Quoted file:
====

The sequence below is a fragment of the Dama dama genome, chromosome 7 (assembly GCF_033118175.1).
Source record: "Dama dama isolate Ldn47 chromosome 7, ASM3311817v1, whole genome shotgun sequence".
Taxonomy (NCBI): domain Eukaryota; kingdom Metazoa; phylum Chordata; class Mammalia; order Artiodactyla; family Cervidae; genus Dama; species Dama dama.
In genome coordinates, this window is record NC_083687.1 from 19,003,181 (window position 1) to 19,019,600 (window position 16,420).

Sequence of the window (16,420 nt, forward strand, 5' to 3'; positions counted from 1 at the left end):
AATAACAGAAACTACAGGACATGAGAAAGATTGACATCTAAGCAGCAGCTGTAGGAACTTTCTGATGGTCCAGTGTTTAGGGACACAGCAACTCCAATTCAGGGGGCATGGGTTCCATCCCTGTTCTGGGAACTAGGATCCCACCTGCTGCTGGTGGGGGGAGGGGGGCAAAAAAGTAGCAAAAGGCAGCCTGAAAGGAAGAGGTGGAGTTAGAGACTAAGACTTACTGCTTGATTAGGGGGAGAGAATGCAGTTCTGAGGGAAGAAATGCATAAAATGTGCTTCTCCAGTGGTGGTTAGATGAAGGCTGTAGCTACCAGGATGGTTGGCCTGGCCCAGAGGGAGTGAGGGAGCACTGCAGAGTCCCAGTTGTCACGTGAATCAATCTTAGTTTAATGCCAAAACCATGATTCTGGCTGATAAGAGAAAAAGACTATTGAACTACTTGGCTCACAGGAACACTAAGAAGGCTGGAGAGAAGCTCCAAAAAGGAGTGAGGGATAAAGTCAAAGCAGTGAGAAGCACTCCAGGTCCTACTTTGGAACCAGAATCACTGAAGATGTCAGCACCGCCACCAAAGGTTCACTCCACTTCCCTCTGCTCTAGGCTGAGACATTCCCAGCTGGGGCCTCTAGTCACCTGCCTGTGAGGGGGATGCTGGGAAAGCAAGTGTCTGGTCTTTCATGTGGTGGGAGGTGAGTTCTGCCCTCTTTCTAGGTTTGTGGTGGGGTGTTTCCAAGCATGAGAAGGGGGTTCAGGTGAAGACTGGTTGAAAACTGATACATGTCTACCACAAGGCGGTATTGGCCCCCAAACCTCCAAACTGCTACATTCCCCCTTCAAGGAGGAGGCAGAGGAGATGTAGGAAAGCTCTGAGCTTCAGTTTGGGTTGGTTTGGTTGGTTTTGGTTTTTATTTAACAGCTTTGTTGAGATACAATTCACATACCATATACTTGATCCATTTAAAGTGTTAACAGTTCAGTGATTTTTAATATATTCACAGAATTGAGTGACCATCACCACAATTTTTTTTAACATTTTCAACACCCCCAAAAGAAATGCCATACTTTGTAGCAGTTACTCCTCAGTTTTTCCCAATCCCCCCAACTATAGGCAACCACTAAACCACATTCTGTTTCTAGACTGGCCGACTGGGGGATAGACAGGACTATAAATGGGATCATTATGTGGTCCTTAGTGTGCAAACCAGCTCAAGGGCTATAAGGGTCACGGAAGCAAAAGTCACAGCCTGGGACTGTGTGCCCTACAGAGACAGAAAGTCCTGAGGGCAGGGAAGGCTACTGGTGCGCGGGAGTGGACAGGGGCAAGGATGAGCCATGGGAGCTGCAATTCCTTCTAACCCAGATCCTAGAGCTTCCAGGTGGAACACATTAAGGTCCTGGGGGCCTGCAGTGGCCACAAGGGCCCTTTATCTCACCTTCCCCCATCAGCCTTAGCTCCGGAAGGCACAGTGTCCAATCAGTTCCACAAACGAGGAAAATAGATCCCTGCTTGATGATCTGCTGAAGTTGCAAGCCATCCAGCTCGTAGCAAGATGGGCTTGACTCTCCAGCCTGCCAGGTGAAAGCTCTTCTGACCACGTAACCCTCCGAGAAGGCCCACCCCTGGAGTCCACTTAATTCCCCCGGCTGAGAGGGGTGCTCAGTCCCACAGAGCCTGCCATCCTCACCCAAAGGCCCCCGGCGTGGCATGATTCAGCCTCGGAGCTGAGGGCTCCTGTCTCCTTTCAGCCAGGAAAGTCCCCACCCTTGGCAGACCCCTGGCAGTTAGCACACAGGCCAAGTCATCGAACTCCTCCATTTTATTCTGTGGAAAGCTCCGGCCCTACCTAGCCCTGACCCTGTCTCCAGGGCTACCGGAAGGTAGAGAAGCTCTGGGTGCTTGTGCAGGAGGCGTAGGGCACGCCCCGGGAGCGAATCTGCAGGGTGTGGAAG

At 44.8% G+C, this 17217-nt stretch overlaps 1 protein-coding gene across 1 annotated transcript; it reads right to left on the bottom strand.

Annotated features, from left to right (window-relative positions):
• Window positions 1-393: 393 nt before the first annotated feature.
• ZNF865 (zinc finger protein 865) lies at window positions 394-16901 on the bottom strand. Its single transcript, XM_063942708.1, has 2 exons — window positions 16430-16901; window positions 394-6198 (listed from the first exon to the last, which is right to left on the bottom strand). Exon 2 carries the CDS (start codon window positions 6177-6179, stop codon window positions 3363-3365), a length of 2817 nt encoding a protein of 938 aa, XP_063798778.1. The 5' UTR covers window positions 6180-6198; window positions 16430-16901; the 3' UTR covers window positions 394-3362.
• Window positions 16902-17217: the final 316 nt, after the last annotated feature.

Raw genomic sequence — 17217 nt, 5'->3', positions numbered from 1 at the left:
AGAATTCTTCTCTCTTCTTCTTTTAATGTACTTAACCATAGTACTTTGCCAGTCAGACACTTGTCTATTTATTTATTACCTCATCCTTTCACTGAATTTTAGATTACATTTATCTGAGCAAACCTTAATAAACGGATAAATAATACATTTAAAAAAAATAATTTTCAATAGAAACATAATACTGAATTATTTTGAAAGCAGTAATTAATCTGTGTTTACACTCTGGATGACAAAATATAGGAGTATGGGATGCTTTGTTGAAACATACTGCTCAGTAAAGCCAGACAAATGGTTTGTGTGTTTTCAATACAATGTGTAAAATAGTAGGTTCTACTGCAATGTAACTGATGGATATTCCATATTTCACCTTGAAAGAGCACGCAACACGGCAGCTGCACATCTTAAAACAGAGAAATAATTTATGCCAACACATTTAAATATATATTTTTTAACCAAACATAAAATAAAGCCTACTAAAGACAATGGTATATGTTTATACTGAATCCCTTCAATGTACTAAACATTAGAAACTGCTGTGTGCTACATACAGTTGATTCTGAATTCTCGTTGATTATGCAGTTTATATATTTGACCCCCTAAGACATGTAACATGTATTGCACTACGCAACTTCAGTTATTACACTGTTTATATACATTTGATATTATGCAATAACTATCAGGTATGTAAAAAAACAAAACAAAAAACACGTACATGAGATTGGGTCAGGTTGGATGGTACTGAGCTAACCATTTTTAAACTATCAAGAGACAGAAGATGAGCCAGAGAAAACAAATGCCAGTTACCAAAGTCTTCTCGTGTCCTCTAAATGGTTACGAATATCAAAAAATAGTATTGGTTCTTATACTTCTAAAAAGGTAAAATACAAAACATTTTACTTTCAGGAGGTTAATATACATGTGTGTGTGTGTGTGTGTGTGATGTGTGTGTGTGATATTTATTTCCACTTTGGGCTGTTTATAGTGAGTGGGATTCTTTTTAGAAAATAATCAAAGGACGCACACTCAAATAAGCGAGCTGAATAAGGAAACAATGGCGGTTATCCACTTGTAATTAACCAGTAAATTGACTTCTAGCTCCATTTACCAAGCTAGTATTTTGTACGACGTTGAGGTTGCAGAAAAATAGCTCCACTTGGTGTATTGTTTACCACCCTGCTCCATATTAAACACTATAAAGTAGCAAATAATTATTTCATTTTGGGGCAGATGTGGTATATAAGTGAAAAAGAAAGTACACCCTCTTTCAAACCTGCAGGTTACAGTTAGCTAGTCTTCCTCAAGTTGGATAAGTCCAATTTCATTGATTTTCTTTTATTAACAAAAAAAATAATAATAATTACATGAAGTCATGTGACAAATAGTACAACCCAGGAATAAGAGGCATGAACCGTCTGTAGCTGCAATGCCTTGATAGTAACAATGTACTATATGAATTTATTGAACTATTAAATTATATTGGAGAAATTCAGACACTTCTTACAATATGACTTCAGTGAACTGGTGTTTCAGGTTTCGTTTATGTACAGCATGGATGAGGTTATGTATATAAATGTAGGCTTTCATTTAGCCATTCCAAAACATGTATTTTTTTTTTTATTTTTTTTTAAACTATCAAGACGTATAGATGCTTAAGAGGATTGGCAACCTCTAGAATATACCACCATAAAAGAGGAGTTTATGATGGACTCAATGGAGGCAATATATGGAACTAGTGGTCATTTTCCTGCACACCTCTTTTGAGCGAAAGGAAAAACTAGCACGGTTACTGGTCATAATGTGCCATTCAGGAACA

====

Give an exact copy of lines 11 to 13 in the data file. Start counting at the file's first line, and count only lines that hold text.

• Window positions 16902-17217: the final 316 nt, after the last annotated feature.

Raw genomic sequence — 17217 nt, 5'->3', positions numbered from 1 at the left:
AGAATTCTTCTCTCTTCTTCTTTTAATGTACTTAACCATAGTACTTTGCCAGTCAGACACTTGTCTATTTATTTATTACCTCATCCTTTCACTGAATTTTAGATTACATTTATCTGAGCAAACCTTAATAAACGGATAAATAATACATTTAAAAAAAATAATTTTCAATAGAAACATAATACTGAATTATTTTGAAAGCAGTAATTAATCTGTGTTTACACTCTGGATGACAAAATATAGGAGTATGGGATGCTTTGTTGAAACATACTGCTCAGTAAAGCCAGACAAATGGTTTGTGTGTTTTCAATACAATGTGTAAAATAGTAGGTTCTACTGCAATGTAACTGATGGATATTCCATATTTCACCTTGAAAGAGCACGCAACACGGCAGCTGCACATCTTAAAACAGAGAAATAATTTATGCCAACACATTTAAATATATATTTTTTAACCAAACATAAAATAAAGCCTACTAAAGACAATGGTATATGTTTATACTGAATCCCTTCAATGTACTAAACATTAGAAACTGCTGTGTGCTACATACAGTTGATTCTGAATTCTCGTTGATTATGCAGTTTATATATTTGACCCCCTAAGACATGTAACATGTATTGCACTACGCAACTTCAGTTATTACACTGTTTATATACATTTGATATTATGCAATAACTATCAGGTATGTAAAAAAACAAAACAAAAAACACGTACATGAGATTGGGTCAGGTTGGATGGTACTGAGCTAACCATTTTTAAACTATCAAGAGACAGAAGATGAGCCAGAGAAAACAAATGCCAGTTACCAAAGTCTTCTCGTGTCCTCTAAATGGTTACGAATATCAAAAAATAGTATTGGTTCTTATACTTCTAAAAAGGTAAAATACAAAACATTTTACTTTCAGGAGGTTAATATACATGTGTGTGTGTGTGTGTGTGTGATGTGTGTGTGTGATATTTATTTCCACTTTGGGCTGTTTATAGTGAGTGGGATTCTTTTTAGAAAATAATCAAAGGACGCACACTCAAATAAGCGAGCTGAATAAGGAAACAATGGCGGTTATCCACTTGTAATTAACCAGTAAATTGACTTCTAGCTCCATTTACCAAGCTAGTATTTTGTACGACGTTGAGGTTGCAGAAAAATAGCTCCACTTGGTGTATTGTTTACCACCCTGCTCCATATTAAACACTATAAAGTAGCAAATAATTATTTCATTTTGGGGCAGATGTGGTATATAAGTGAAAAAGAAAGTACACCCTCTTTCAAACCTGCAGGTTACAGTTAGCTAGTCTTCCTCAAGTTGGATAAGTCCAATTTCATTGATTTTCTTTTATTAACAAAAAAAATAATAATAATTACATGAAGTCATGTGACAAATAGTACAACCCAGGAATAAGAGGCATGAACCGTCTGTAGCTGCAATGCCTTGATAGTAACAATGTACTATATGAATTTATTGAACTATTAAATTATATTGGAGAAATTCAGACACTTCTTACAATATGACTTCAGTGAACTGGTGTTTCAGGTTTCGTTTATGTACAGCATGGATGAGGTTATGTATATAAATGTAGGCTTTCATTTAGCCATTCCAAAACATGTATTTTTTTTTTTATTTTTTTTTAAACTATCAAGACGTATAGATGCTTAAGAGGATTGGCAACCTCTAGAATATACCACCATAAAAGAGGAGTTTATGATGGACTCAATGGAGGCAATATATGGAACTAGTGGTCATTTTCCTGCACACCTCTTTTGAGCGAAAGGAAAAACTAGCACGGTTACTGGTCATAATGTGCCATTCAGGAACA